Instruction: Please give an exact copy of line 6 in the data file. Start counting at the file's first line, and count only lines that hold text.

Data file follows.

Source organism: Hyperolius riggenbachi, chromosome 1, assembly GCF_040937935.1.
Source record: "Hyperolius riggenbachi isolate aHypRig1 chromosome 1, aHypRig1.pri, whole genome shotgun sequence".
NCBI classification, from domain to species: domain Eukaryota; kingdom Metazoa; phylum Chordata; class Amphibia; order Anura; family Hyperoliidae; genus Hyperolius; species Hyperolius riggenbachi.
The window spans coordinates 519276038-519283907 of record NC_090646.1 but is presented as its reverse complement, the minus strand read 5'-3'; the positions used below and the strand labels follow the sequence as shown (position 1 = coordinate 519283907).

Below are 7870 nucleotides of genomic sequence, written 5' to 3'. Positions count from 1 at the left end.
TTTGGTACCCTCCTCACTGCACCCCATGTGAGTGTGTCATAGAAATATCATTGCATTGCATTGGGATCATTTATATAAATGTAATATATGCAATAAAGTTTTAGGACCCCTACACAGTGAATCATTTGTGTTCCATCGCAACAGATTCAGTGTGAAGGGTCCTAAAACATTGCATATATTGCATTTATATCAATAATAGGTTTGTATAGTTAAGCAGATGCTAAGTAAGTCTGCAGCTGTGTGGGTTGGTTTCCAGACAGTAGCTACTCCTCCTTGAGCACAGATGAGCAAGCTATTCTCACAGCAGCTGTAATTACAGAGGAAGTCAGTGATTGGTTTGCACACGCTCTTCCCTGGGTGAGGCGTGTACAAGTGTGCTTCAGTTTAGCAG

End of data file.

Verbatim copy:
TTTGGTACCCTCCTCACTGCACCCCATGTGAGTGTGTCATAGAAATATCATTGCATTGCATTGGGATCATTTATATAAATGTAATATATGCAATAAAGTTTTAGGACCCCTACACAGTGAATCATTTGTGTTCCATCGCAACAGATTCAGTGTGAAGGGTCCTAAAACATTGCATATATTGCATTTATATCAATAATAGGTTTGTATAGTTAAGCAGATGCTAAGTAAGTCTGCAGCTGTGTGGGTTGGTTTCCAGACAGTAGCTACTCCTCCTTGAGCACAGATGAGCAAGCTATTCTCACAGCAGCTGTAATTACAGAGGAAGTCAGTGATTGGTTTGCACACGCTCTTCCCTGGGTGAGGCGTGTACAAGTGTGCTTCAGTTTAGCAG